O taste and see, etc. It is not enough for thee to see it afar off, and not have it, as Dives did; or to have it in thee, and not to taste it, as Samson’s lion had great store of honey in him, but tasted no sweetness of it; but thou must as well have it as see it, and as well taste it as have it. O taste and see, says he, “how sweet the Lord is;” for so indeed Christ giveth his church not only a sight but also “a taste” of his sweetness. A sight is where he saith thus: “We will rise up early, and go into the vineyard, and see whether the vine have budded forth the small grapes, and whether the pomegranates flourish; “there is a sight of the vine. A taste is where he says thus, “I will bring thee into the wine cellar, and cause thee to drink spice wine, and new wine of the pomegranates; “there is a taste of the wine. The church not only goes into the vineyard and sees the wine, but also goes into the wine cellar, and tastes the wine. Thomas Playfere.

Taste and see. There are some things, especially in the depths of the religious life, which can only be understood by being experienced, and which even then are incapable of being adequately embodied in words. O taste and see that the Lord is good. The enjoyment must come before the illumination; or rather the enjoyment is the illumination. There are things that must be loved before we can know them to be worthy of our love; things to be believed before we can understand them to be worthy of belief. And even after this—after we are conscious of a distinct apprehension of some spiritual truth, we can only, perhaps, answer, if required to explain it, in the words of the philosopher to who the question was put, “What is God?” “I know, if I am not asked.” Thomas Binney’s “Sermons,” 1869.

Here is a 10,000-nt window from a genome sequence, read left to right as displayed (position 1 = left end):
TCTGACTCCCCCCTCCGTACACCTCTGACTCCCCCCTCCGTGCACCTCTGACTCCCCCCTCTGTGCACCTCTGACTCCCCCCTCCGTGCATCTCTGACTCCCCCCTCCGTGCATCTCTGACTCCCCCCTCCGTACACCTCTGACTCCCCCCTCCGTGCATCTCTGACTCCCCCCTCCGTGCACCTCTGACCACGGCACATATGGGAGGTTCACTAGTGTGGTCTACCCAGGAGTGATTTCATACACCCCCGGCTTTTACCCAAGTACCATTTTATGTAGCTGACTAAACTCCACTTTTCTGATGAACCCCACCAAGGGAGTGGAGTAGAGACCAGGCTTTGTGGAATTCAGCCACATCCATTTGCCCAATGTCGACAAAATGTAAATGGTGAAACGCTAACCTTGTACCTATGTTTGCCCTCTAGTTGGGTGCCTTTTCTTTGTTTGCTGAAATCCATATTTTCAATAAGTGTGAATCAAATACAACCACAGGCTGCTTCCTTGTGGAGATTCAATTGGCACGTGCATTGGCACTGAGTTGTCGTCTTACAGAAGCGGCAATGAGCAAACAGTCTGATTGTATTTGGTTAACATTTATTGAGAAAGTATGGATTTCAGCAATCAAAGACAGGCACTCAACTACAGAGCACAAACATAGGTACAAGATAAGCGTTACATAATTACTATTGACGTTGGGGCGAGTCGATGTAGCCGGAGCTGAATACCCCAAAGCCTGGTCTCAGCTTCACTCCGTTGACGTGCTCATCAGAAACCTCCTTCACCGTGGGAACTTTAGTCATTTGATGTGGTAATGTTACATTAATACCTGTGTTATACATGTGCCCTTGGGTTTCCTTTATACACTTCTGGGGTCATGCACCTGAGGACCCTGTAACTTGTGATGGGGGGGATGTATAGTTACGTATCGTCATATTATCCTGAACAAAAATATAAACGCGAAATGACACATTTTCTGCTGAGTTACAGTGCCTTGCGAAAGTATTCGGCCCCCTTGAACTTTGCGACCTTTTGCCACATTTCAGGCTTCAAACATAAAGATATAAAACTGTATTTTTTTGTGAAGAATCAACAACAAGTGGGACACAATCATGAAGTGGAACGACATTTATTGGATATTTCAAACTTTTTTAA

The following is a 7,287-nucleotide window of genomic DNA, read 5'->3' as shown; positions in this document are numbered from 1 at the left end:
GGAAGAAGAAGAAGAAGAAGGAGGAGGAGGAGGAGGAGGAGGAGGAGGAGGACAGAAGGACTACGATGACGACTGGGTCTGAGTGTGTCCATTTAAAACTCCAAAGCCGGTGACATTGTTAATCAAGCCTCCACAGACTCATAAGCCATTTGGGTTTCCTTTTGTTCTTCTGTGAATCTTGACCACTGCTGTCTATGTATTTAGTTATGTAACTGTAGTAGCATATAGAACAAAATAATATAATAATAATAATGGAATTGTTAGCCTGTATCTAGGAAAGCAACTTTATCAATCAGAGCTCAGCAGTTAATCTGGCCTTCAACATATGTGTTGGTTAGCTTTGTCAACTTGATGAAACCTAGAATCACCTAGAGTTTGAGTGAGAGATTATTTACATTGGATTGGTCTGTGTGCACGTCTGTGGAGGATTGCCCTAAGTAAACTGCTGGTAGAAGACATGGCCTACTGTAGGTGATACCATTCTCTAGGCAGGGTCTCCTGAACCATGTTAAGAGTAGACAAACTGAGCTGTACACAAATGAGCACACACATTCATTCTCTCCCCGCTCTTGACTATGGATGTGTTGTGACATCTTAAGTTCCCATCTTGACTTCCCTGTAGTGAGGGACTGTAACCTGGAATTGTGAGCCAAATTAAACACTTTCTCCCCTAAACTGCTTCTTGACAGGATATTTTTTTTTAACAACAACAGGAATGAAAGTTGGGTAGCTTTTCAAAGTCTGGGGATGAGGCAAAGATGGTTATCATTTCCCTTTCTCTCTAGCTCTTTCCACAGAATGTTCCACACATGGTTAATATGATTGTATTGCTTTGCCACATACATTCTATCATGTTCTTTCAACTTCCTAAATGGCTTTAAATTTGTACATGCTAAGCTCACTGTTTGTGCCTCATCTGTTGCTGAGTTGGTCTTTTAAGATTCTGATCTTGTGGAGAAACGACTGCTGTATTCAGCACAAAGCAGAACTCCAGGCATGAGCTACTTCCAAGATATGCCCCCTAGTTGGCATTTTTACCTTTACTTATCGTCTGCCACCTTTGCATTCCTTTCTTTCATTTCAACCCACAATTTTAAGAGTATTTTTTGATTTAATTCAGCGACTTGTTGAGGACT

Taste and see. Be unwilling that all the good gifts of God should be swallowed without taste, or maliciously forgotten, but use your palate, know them, and consider them. D. H. Mollerus.

Heaven and earth are replete with the goodness of God. We omit to open our mouths and eyes, on which account the psalmist desires us to taste and see. Agustus F. Tholuck.

The taste and see invite, as it were, to a sumptuous feast, which has long been ready; to a rich sight openly exposed to view. The imperatives are in reality not oratory but persuasive. E. W. Hengstenberg.

All that the believer can attain of spiritual consolation in this life is but a taste. David Dickson.

O taste the Lord, and see how sweet He is,

The man that trusts in him lives still in bliss. Sir John Davies, 1569-1626.

Ver. 8-10. All these verses are beautiful representations of the fulness, suitableness, completeness, and all sufficiency of God in Christ to answer all the wants of his people. And is there not a vast elegance in the comparison taken from the hunger and rapacity of the lion, even the impetuousness of the young lion, to that of the patience and silent waiting of the faithful believer? A life of faith will find food in everything, because it is all founded in Christ. The young lions may, and will lack, because nothing will supply their voracious appetites but that which is carnal. Robert Hawker.

Hints to the Village Preacher

Experience the only true test of religious truth.

Taste. The sanctified palate, the recherche provision, the gratified verdict, the celestial host.
The Treasury of David.

Singing psalms